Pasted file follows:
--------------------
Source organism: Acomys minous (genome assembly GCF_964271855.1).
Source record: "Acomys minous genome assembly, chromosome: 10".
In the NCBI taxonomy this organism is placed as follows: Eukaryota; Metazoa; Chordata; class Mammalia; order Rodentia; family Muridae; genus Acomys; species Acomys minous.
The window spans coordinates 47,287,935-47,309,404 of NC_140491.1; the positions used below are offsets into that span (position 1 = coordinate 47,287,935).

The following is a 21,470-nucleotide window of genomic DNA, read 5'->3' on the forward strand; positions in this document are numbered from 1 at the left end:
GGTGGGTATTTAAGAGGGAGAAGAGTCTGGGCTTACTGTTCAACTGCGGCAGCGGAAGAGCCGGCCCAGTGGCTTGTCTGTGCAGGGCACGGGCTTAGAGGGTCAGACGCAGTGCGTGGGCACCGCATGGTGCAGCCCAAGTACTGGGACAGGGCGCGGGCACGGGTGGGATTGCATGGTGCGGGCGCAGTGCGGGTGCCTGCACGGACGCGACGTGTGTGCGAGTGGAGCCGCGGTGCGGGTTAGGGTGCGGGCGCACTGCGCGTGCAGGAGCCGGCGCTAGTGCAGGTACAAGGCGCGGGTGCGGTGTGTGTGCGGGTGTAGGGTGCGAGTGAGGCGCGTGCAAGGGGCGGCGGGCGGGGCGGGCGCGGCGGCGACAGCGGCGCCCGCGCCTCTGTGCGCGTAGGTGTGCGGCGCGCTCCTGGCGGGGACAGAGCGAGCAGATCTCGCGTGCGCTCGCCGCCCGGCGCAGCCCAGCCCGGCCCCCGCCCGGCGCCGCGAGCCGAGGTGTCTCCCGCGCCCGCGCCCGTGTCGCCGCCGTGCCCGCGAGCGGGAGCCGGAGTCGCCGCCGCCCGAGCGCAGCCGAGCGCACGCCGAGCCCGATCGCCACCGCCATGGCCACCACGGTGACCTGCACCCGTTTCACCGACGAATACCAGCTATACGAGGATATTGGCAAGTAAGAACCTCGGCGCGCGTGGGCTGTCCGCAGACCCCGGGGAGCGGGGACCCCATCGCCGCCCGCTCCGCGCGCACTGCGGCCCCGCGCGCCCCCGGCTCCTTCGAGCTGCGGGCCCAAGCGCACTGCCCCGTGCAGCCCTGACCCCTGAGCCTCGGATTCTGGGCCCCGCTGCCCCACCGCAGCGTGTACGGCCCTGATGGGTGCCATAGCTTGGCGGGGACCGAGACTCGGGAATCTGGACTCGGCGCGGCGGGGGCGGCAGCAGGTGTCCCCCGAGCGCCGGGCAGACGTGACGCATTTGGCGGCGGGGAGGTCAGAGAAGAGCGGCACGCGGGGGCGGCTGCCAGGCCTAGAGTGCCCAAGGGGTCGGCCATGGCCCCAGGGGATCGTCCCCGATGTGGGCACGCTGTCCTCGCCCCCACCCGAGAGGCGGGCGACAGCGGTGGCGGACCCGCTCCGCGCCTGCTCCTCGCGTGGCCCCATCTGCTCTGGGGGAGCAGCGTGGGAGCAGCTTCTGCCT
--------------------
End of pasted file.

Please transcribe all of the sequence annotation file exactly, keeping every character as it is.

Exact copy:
Source organism: Acomys minous (genome assembly GCF_964271855.1).
Source record: "Acomys minous genome assembly, chromosome: 10".
In the NCBI taxonomy this organism is placed as follows: Eukaryota; Metazoa; Chordata; class Mammalia; order Rodentia; family Muridae; genus Acomys; species Acomys minous.
The window spans coordinates 47,287,935-47,309,404 of NC_140491.1; the positions used below are offsets into that span (position 1 = coordinate 47,287,935).

The following is a 21,470-nucleotide window of genomic DNA, read 5'->3' on the forward strand; positions in this document are numbered from 1 at the left end:
GGTGGGTATTTAAGAGGGAGAAGAGTCTGGGCTTACTGTTCAACTGCGGCAGCGGAAGAGCCGGCCCAGTGGCTTGTCTGTGCAGGGCACGGGCTTAGAGGGTCAGACGCAGTGCGTGGGCACCGCATGGTGCAGCCCAAGTACTGGGACAGGGCGCGGGCACGGGTGGGATTGCATGGTGCGGGCGCAGTGCGGGTGCCTGCACGGACGCGACGTGTGTGCGAGTGGAGCCGCGGTGCGGGTTAGGGTGCGGGCGCACTGCGCGTGCAGGAGCCGGCGCTAGTGCAGGTACAAGGCGCGGGTGCGGTGTGTGTGCGGGTGTAGGGTGCGAGTGAGGCGCGTGCAAGGGGCGGCGGGCGGGGCGGGCGCGGCGGCGACAGCGGCGCCCGCGCCTCTGTGCGCGTAGGTGTGCGGCGCGCTCCTGGCGGGGACAGAGCGAGCAGATCTCGCGTGCGCTCGCCGCCCGGCGCAGCCCAGCCCGGCCCCCGCCCGGCGCCGCGAGCCGAGGTGTCTCCCGCGCCCGCGCCCGTGTCGCCGCCGTGCCCGCGAGCGGGAGCCGGAGTCGCCGCCGCCCGAGCGCAGCCGAGCGCACGCCGAGCCCGATCGCCACCGCCATGGCCACCACGGTGACCTGCACCCGTTTCACCGACGAATACCAGCTATACGAGGATATTGGCAAGTAAGAACCTCGGCGCGCGTGGGCTGTCCGCAGACCCCGGGGAGCGGGGACCCCATCGCCGCCCGCTCCGCGCGCACTGCGGCCCCGCGCGCCCCCGGCTCCTTCGAGCTGCGGGCCCAAGCGCACTGCCCCGTGCAGCCCTGACCCCTGAGCCTCGGATTCTGGGCCCCGCTGCCCCACCGCAGCGTGTACGGCCCTGATGGGTGCCATAGCTTGGCGGGGACCGAGACTCGGGAATCTGGACTCGGCGCGGCGGGGGCGGCAGCAGGTGTCCCCCGAGCGCCGGGCAGACGTGACGCATTTGGCGGCGGGGAGGTCAGAGAAGAGCGGCACGCGGGGGCGGCTGCCAGGCCTAGAGTGCCCAAGGGGTCGGCCATGGCCCCAGGGGATCGTCCCCGATGTGGGCACGCTGTCCTCGCCCCCACCCGAGAGGCGGGCGACAGCGGTGGCGGACCCGCTCCGCGCCTGCTCCTCGCGTGGCCCCATCTGCTCTGGGGGAGCAGCGTGGGAGCAGCTTCTGCCT